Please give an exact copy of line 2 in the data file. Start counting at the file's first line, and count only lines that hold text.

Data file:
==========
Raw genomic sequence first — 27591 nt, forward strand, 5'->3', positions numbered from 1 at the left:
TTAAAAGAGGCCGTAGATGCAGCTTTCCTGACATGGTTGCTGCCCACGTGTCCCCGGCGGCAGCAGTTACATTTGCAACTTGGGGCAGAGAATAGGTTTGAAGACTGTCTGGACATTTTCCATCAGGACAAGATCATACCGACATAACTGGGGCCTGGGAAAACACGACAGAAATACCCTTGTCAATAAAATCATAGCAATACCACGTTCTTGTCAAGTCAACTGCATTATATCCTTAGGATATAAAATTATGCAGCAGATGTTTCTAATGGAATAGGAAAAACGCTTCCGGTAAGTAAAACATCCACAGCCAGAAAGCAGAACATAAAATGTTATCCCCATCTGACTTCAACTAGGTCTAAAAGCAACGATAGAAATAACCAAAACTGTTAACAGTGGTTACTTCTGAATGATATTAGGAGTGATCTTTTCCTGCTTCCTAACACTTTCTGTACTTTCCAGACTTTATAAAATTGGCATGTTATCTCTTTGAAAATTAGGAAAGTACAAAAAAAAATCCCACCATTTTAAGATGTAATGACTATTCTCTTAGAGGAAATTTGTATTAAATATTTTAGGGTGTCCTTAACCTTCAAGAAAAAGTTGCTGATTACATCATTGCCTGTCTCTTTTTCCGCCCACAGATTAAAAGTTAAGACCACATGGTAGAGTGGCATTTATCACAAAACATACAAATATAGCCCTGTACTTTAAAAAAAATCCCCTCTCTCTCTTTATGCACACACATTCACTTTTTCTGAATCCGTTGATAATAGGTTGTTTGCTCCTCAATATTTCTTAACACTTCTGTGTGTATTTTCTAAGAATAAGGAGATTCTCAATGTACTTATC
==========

TTAAAAGAGGCCGTAGATGCAGCTTTCCTGACATGGTTGCTGCCCACGTGTCCCCGGCGGCAGCAGTTACATTTGCAACTTGGGGCAGAGAATAGGTTTGAAGACTGTCTGGACATTTTCCATCAGGACAAGATCATACCGACATAACTGGGGCCTGGGAAAACACGACAGAAATACCCTTGTCAATAAAATCATAGCAATACCACGTTCTTGTCAAGTCAACTGCATTATATCCTTAGGATATAAAATTATGCAGCAGATGTTTCTAATGGAATAGGAAAAACGCTTCCGGTAAGTAAAACATCCACAGCCAGAAAGCAGAACATAAAATGTTATCCCCATCTGACTTCAACTAGGTCTAAAAGCAACGATAGAAATAACCAAAACTGTTAACAGTGGTTACTTCTGAATGATATTAGGAGTGATCTTTTCCTGCTTCCTAACACTTTCTGTACTTTCCAGACTTTATAAAATTGGCATGTTATCTCTTTGAAAATTAGGAAAGTACAAAAAAAAATCCCACCATTTTAAGATGTAATGACTATTCTCTTAGAGGAAATTTGTATTAAATATTTTAGGGTGTCCTTAACCTTCAAGAAAAAGTTGCTGATTACATCATTGCCTGTCTCTTTTTCCGCCCACAGATTAAAAGTTAAGACCACATGGTAGAGTGGCATTTATCACAAAACATACAAATATAGCCCTGTACTTTAAAAAAAATCCCCTCTCTCTCTTTATGCACACACATTCACTTTTTCTGAATCCGTTGATAATAGGTTGTTTGCTCCTCAATATTTCTTAACACTTCTGTGTGTATTTTCTAAGAATAAGGAGATTCTCAATGTACTTATC